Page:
Macquarie, CPE to sell off StraitNZ

The logistics company's demonstrated resilience during covid indicates StraitNZ will fare well in the current market, Macquarie Capital executives said.

Macquarie Group and Sydney-based CPE Capital are seeking a buyer for New Zealand shipping and transport business StraitNZ.

Infrastructure Investor can confirm Macquarie Capital has commenced proceedings for selling off StraitNZ on behalf of the business’s majority shareholder CPE, with information about the asset being shared with a targeted list of potential buyers on Monday.

In operation since 1992 and acquired by CPE (formerly CHAMP Private Equity) in 2017, StraitNZ owns and operates freight and passenger ferry services connecting New Zealand’s North and South Islands across Cook Strait. When Macquarie Group acquired a minority stake in the business in mid-2018, the value of StraitNZ was reported to be NZ$400 million ($282.82 million; €237.19 million).

It is understood the company delivered approximately NZ$175 million in revenue in the last 12 months, with an EBITDA of approximately NZ$45 million over the same period. One of two companies providing connecting freight and passenger services across the Cook Strait, its freight business has a market share of 56 percent while its passenger business has a market share of 31 percent.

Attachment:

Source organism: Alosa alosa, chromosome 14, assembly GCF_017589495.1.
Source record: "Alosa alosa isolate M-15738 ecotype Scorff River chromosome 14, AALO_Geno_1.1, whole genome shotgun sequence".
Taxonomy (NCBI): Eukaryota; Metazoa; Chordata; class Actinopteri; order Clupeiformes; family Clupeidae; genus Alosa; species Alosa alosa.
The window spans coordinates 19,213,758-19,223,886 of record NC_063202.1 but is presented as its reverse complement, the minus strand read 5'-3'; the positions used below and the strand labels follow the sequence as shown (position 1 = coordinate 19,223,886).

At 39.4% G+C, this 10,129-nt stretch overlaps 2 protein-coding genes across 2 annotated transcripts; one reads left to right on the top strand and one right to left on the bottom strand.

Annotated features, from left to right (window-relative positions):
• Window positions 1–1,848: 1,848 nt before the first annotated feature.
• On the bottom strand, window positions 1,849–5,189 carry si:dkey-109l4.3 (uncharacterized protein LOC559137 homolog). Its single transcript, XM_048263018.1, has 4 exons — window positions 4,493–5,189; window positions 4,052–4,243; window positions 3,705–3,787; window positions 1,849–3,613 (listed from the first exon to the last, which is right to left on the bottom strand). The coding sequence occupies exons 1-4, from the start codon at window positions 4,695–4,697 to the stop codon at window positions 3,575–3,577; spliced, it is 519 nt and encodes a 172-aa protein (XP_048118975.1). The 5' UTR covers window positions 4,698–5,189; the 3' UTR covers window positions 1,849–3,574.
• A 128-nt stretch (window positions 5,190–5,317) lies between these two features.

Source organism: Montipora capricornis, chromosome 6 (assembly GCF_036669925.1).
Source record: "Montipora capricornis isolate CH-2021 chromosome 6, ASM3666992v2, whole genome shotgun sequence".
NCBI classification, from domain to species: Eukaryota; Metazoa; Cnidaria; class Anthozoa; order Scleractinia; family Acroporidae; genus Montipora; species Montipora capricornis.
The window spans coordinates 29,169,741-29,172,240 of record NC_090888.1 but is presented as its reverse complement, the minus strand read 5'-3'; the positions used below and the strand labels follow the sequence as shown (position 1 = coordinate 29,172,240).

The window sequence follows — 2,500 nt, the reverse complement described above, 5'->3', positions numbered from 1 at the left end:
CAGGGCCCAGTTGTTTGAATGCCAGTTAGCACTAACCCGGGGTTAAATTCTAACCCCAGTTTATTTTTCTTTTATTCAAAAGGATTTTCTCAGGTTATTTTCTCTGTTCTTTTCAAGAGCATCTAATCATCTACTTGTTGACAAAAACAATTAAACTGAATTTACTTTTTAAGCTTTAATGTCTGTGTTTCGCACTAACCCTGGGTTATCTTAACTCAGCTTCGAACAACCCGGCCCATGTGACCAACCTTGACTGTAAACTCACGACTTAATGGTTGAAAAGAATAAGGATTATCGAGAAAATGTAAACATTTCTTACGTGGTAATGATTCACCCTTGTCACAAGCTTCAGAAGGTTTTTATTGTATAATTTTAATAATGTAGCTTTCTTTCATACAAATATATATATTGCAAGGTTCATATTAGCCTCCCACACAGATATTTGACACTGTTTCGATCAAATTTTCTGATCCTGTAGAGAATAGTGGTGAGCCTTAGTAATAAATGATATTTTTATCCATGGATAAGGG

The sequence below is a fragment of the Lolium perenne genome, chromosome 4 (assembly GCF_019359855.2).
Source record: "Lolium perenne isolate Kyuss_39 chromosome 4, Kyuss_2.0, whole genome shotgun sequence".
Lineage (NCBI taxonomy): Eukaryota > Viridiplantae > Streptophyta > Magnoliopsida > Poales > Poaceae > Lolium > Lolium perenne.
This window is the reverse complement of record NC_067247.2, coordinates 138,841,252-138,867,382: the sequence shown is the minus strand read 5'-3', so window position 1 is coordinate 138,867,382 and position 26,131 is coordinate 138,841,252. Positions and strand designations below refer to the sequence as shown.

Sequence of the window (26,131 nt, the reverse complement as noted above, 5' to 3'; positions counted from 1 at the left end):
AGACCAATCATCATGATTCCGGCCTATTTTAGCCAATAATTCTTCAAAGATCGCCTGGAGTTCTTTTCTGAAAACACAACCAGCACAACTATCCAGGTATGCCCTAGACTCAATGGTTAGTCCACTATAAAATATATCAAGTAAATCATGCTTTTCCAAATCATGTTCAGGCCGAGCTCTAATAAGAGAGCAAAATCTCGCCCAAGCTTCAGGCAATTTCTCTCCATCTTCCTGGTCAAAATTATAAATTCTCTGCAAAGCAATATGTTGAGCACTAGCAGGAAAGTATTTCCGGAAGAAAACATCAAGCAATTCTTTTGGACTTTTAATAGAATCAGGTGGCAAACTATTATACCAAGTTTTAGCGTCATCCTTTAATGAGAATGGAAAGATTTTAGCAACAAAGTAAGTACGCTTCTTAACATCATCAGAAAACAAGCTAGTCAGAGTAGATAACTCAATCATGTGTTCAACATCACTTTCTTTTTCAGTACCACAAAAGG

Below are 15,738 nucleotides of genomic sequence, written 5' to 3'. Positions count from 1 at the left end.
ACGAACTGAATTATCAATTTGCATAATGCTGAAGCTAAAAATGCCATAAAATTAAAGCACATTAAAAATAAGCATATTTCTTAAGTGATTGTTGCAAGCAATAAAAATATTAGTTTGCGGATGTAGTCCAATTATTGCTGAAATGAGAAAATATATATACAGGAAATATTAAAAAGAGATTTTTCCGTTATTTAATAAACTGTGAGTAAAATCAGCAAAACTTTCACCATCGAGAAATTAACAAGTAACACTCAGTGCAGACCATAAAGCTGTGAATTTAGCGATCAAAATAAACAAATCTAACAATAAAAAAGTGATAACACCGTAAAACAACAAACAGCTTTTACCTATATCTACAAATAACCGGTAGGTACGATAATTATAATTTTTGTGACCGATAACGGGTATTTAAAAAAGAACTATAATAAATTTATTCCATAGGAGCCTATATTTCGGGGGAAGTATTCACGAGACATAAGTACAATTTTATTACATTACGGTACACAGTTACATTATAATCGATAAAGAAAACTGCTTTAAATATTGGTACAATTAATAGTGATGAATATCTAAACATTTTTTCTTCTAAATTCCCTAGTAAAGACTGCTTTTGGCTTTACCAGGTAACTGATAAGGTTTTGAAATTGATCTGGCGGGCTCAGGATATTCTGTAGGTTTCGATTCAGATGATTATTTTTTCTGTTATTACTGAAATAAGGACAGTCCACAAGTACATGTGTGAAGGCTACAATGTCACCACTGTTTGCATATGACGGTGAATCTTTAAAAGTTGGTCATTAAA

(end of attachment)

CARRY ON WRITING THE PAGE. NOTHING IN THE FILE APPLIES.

Macquarie Capital executive director Jeremy Tasker told Infrastructure Investor: “We’ve now reached the point where the business is performing well, having benefited from the implementation of a more institutional structure and senior management team, so we feel it’s the right time for a new owner to take the business forward.”

According to Macquarie Capital private capital markets global head Joanne Spillane, the company’s demonstrated resilience in the face of the pandemic means it would fare well in a market where investors were more attuned to the resiliency of infrastructure assets in general.

“There’s a heightened awareness of what resilience really means for infrastructure assets coming out of covid-19, and the nature of this particular asset in terms of its role on both freight and on passenger traffic has proven to be a very resilient business model,” Spillane said.

“We think that it’s a good time for investors to be looking at an asset of this nature and in this region. Both Australia and New Zealand, our economies have performed well through covid; both economies have demonstrated strong leadership from government relative to many other OECD regions.

“There’s a real appetite to step up and deploy capital and I think we’ve all learnt how to conduct virtual diligence and actually transact in a covid-impacted environment.”

In December, EQT paid €1 billion to acquire Molslijnen, the largest passenger ferry operator in Denmark.